The Yankees call the Jays about Roy Halladay

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There has long been an assumption that either the Yankees or the Red Sox will the ultimate landing pad for Roy Halladay, but it’s just been speculation.  It’s getting less speculative, however, as Jon Heyman is reporting that the Yankees have actually called the Jays about Doc

Heyman thinks that the starting point of any Yankees-Jays talks would be either Joba Chamberlain or Phil Hughes (last year the Jays wanted both, but probably weren’t serious about trading with the Yankees).  Catching prospect Jesus Montero is mentioned, but young stud catchers are harder to find than ace pitchers, and given how old the Yankees’ current catcher is, he’s probably off limits.

One direction Heyman doesn’t mention is the possibility of the Yankees going in with little in the way of young talent, but instead eating Vernon Wells’ deal or something creative like that.  That’s certainly something they would have done a couple of years ago, but the Hal Administration has been smarter about taking on big dumb deals lately. They take on big smart deals.

If the Yankees nab Halladay: turn out the lights, baseball, the party — at least for 2010 — is likely over. 

Why Ryan Zimmerman skipped spring training

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All spring training there was at least some mild confusion about Nationals first baseman Ryan Zimmerman. He played in almost no regular big league spring training games, instead, staying on the back fields, playing in simulated and minor league contests. When that usually happens, it’s because a player is rehabbing or even hiding an injury, but the Nats insisted that was not the case with Zimmerman. Not everyone believed it. I, for one, was skeptical.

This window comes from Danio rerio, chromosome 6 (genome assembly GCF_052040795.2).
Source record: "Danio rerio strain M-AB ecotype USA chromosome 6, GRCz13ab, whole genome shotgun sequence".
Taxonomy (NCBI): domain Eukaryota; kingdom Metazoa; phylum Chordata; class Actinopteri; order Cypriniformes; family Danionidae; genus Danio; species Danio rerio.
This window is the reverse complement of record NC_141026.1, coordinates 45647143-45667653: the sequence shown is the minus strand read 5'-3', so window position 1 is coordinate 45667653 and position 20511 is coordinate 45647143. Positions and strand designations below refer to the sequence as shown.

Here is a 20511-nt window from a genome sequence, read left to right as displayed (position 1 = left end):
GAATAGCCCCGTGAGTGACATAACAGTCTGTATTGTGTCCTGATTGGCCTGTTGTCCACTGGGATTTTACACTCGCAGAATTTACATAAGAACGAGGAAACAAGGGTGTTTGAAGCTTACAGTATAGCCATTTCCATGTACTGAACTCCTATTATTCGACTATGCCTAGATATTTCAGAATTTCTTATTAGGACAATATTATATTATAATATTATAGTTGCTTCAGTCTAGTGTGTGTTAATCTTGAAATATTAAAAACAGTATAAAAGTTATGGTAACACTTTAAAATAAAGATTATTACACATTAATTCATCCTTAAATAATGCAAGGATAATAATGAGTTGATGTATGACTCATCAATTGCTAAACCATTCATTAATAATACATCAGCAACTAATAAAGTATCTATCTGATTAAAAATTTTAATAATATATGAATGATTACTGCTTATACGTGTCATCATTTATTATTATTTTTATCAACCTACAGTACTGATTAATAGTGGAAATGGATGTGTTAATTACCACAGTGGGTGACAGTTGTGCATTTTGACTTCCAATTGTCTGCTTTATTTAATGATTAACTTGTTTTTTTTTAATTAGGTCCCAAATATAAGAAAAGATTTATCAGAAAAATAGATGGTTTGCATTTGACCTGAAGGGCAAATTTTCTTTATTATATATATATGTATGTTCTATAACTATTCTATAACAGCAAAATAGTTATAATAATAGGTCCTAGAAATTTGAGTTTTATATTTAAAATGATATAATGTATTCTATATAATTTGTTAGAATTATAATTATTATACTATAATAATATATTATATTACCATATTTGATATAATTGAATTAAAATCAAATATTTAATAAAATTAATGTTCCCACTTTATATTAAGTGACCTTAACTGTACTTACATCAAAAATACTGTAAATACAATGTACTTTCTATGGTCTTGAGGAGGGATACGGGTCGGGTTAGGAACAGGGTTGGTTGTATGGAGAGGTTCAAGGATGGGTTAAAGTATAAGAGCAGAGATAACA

The skepticism was unwarranted, as Zimmerman answered the bell for Opening Day and has played all season. As Jared Diamond of the Wall Street Journal writes today, it was all by design. He skipped spring training because he doesn’t like it and because he thinks it’ll help him avoid late-season injuries and slowdowns, the likes of which he has suffered over the years.

It’s hard to really judge this now, of course. On the one hand Zimmerman has started really slow this season. What’s more, he has started to show signs of warming up only in the past week, after getting almost as many big league, full-speed plate appearances under his belt as a normal spring training would’ve given him. On the other hand, April is his worst month across his entire 14-year career, so one slow April doesn’t really prove anything and, again, Zimmerman and the Nats will consider this a success if he’s healthy and productive in August and September.

It is sort of a missed opportunity, though. Players hate spring training. They really do. if Zimmerman had made a big deal out of skipping it and came out raking this month, I bet a lot more teams would be amenable to letting a veteran or three take it much more easy next spring. Good ideas can be good ideas even if they don’t produce immediately obvious results, but baseball tends to encourage a copycat culture only when someone can point to a stat line or to standings as justification.

Way to ruin it for everyone, Ryan. 😉